Older workers have a lower incidence of short-term absence, but a higher risk of long-term illness. This needs to be reflected in sickness absence policies that have become increasing rigid in recent years. For example, workplace dementia will be a new condition for many employers to address. Some 3,200 workers under 65 have been diagnosed and this means that employers need a strategy that includes diagnosis, support and adaption. The Alzheimer's Society has a useful guide on this issue.

While there is no evidence that older workers are at greater risk in the workplace, there are some age related factors. Older workers are at marginally higher risk from slips and falls; physical strength and stamina declines with age; as does sight and hearing. However, I could produce a different list of risks with younger workers.

We therefore need to respond to the challenges and opportunities of an ageing workforce as we would for any other safety risk. By risk assessment and if necessary by redesigning jobs to reflect age factors. All the time remembering that older people are not a homogenous group, to be lumped together in a one size fits all response.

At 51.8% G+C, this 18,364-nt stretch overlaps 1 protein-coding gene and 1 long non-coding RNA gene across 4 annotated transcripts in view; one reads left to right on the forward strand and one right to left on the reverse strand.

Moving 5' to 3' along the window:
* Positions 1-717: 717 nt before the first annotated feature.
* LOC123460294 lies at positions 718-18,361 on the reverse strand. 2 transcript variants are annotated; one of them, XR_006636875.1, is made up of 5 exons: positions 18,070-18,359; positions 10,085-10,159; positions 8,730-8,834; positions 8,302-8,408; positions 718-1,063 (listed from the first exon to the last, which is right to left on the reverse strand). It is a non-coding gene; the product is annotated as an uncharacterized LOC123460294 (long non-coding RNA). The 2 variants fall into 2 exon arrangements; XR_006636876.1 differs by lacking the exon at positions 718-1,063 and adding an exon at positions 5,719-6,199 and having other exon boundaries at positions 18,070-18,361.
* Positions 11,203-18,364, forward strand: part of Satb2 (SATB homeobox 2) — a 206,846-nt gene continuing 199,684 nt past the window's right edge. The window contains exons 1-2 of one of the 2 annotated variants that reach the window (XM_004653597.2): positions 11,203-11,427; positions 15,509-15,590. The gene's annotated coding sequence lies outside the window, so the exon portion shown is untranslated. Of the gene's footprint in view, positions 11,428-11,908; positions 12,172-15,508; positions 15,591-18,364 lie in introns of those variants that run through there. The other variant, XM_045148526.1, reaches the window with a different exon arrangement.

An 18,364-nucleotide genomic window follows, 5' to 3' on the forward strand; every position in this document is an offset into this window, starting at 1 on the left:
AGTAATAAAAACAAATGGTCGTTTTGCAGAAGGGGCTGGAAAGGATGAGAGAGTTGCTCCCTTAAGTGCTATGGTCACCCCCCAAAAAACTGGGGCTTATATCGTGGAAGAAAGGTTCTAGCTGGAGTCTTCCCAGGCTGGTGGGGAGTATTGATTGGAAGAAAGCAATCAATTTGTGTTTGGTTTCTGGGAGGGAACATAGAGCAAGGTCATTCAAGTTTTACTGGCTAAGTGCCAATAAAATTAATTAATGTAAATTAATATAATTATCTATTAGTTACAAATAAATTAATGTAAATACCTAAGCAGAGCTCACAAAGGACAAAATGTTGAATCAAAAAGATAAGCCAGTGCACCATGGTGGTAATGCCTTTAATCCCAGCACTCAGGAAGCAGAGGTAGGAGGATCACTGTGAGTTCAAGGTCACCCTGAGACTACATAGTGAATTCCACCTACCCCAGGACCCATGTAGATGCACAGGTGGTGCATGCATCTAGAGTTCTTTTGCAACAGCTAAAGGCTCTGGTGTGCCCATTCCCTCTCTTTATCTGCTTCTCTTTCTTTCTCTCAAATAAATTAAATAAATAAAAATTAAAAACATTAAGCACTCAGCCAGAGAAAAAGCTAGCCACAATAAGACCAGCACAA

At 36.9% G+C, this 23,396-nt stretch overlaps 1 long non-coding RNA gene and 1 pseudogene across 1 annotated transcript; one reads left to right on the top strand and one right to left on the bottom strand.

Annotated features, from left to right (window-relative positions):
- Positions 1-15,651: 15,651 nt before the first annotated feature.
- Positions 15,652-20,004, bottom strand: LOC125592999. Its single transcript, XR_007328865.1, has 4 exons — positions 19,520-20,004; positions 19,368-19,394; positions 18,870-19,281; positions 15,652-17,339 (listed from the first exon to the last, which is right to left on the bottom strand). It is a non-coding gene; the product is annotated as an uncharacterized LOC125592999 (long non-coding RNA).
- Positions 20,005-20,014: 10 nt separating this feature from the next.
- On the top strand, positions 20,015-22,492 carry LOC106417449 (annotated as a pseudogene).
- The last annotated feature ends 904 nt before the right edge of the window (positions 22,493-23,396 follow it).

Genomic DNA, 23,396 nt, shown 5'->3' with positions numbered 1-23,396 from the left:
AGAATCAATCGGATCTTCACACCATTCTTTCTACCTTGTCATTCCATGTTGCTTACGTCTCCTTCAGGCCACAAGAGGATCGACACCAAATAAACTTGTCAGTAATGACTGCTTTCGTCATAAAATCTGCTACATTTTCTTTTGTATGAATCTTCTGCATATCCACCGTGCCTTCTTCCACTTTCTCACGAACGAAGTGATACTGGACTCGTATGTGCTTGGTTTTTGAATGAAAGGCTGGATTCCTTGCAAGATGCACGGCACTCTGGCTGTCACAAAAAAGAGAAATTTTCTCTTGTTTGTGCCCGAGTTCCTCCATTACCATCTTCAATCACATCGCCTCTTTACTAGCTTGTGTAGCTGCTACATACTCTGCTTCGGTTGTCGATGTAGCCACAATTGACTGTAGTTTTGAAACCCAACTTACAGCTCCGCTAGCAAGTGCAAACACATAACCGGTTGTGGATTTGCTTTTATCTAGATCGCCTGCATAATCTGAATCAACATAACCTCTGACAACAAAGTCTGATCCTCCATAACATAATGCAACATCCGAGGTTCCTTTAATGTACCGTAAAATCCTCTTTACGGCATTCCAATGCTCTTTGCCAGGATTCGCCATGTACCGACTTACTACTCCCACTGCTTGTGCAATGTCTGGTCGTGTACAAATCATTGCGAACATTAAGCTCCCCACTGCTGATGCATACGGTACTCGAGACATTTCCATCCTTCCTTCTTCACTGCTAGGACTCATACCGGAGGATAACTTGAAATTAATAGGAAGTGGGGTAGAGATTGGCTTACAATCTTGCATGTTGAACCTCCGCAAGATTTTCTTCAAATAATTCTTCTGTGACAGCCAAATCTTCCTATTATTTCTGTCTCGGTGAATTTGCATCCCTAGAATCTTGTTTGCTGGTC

Overall, we need to change workplace culture to regard older workers as a positive gain to the workforce. This starts by raising awareness and developing a strategy. Such strategies need to recognise the health and safety implications - always remembering that work needs treatment too, not just the worker.